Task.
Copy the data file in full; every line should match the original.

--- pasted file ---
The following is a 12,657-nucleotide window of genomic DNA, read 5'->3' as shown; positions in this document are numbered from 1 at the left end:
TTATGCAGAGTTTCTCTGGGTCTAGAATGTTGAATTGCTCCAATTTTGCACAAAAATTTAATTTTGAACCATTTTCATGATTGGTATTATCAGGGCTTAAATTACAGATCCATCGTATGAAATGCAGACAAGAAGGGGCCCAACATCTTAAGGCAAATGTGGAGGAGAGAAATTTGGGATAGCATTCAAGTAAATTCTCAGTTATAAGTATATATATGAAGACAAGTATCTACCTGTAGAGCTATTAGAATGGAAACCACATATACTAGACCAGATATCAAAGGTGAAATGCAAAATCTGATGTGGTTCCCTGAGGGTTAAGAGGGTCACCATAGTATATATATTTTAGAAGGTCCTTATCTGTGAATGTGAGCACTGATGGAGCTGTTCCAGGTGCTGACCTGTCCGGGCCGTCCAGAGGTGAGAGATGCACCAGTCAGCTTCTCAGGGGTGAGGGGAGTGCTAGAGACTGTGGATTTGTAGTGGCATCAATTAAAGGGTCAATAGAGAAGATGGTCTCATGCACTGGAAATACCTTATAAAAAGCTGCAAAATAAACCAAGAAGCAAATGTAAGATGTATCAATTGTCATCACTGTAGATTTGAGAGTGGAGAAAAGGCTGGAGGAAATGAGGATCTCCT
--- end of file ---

The following is a 12,657-nucleotide window of genomic DNA, read 5'->3' as shown; positions in this document are numbered from 1 at the left end:
TTATGCAGAGTTTCTCTGGGTCTAGAATGTTGAATTGCTCCAATTTTGCACAAAAATTTAATTTTGAACCATTTTCATGATTGGTATTATCAGGGCTTAAATTACAGATCCATCGTATGAAATGCAGACAAGAAGGGGCCCAACATCTTAAGGCAAATGTGGAGGAGAGAAATTTGGGATAGCATTCAAGTAAATTCTCAGTTATAAGTATATATATGAAGACAAGTATCTACCTGTAGAGCTATTAGAATGGAAACCACATATACTAGACCAGATATCAAAGGTGAAATGCAAAATCTGATGTGGTTCCCTGAGGGTTAAGAGGGTCACCATAGTATATATATTTTAGAAGGTCCTTATCTGTGAATGTGAGCACTGATGGAGCTGTTCCAGGTGCTGACCTGTCCGGGCCGTCCAGAGGTGAGAGATGCACCAGTCAGCTTCTCAGGGGTGAGGGGAGTGCTAGAGACTGTGGATTTGTAGTGGCATCAATTAAAGGGTCAATAGAGAAGATGGTCTCATGCACTGGAAATACCTTATAAAAAGCTGCAAAATAAACCAAGAAGCAAATGTAAGATGTATCAATTGTCATCACTGTAGATTTGAGAGTGGAGAAAAGGCTGGAGGAAATGAGGATCTCCT